Be wary of online divorce legal services
- AuthorPhilip Hoddell
Getting divorced is a very stressful time for everyone. Sorting out your legal position, making arrangements for the children and splitting finances, all have to be done at a time when you may be feeling unable to cope with very much.
So where to turn for help? Sometimes the quickest thing to do is to search online, where there is a lot of information, and some advice (and some of the advice is right, although not all of it).
However, what has become quite clear to me is that you should be very wary about relying on the government’s own website. Let me explain why.
When a couple get divorced they often want to make their financial arrangements legally binding. To do that, a solicitor draws up a document known as a “financial consent order” and it goes to the Court for the Judge to approve. Once it has been approved, it is legally binding.
This is the crucial bit though – until a Decree Nisi has been granted in the divorce, a Judge cannot consider a final financial consent order. Once a Decree Nisi has been pronounced, a final financial consent order can be sent to the Court at any time for the Judge to approve.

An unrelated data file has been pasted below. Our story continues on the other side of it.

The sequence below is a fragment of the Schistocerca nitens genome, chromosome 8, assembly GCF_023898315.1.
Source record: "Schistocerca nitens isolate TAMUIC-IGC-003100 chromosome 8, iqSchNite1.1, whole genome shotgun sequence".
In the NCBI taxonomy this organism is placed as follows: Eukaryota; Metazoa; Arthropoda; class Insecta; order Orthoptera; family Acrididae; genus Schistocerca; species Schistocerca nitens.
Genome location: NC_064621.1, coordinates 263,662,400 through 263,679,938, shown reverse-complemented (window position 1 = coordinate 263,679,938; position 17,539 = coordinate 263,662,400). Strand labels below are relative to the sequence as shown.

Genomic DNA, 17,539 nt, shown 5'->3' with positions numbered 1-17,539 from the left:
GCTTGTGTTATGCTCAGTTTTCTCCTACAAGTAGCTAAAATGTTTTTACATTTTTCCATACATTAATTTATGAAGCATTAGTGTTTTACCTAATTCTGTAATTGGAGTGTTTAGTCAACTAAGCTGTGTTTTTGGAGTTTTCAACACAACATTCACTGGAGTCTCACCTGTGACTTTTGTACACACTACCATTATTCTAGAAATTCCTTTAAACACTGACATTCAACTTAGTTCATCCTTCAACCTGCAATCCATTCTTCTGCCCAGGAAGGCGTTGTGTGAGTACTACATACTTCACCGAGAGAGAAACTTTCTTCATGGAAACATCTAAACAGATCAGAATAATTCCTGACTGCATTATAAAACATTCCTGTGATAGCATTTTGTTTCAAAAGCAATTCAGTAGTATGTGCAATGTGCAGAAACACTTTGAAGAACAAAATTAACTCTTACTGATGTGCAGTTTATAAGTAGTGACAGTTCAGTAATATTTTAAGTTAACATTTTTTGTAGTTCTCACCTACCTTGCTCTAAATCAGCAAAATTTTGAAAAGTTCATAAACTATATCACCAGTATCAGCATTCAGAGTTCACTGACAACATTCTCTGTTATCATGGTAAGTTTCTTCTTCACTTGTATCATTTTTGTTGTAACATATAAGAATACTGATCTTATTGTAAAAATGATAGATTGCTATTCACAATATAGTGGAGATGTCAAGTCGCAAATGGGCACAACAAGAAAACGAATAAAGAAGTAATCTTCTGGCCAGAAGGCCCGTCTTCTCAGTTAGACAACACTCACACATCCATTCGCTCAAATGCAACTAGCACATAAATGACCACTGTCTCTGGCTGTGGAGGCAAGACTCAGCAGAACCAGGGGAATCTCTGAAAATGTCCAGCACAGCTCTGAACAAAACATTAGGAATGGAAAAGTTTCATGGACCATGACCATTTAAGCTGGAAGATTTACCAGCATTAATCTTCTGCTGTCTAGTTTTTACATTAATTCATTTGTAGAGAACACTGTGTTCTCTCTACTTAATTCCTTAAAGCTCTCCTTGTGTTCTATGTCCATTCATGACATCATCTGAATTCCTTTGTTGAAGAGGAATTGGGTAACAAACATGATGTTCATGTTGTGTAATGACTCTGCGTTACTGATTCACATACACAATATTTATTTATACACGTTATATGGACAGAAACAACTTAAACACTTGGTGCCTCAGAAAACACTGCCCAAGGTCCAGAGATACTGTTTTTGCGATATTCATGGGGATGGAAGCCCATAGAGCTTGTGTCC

The problem is that this is what the government website says (my comments appear underneath each statement):
“You can ask the Court to approve your consent order if both of the following apply:-
- You have started the paperwork to divorce or end your civil partnership”
This is incorrect. You have to have started the divorce, but if you have not got to a Decree Nisi stage, you cannot ask the Court to approve your consent order.
- “You have not yet applied for the final legal document to end the relationship”
Again, this is incorrect. The final legal document is a Decree Absolute (or Final Order for a civil partnership). The grant of it does not prevent you from lodging a financial consent order afterwards.
Perhaps governments should stick to doing what they do best (whatever that is!) and not pretend to be knowledgeable about these sort of legal issues!
If you need legal advice, it is best to obtain it from a solicitor. We offer a free, no obligation 15 minute consultation to anyone who has issues surrounding divorce or separation. I am based in our Colchester office and can be contacted on 01206 217320 or email@example.com.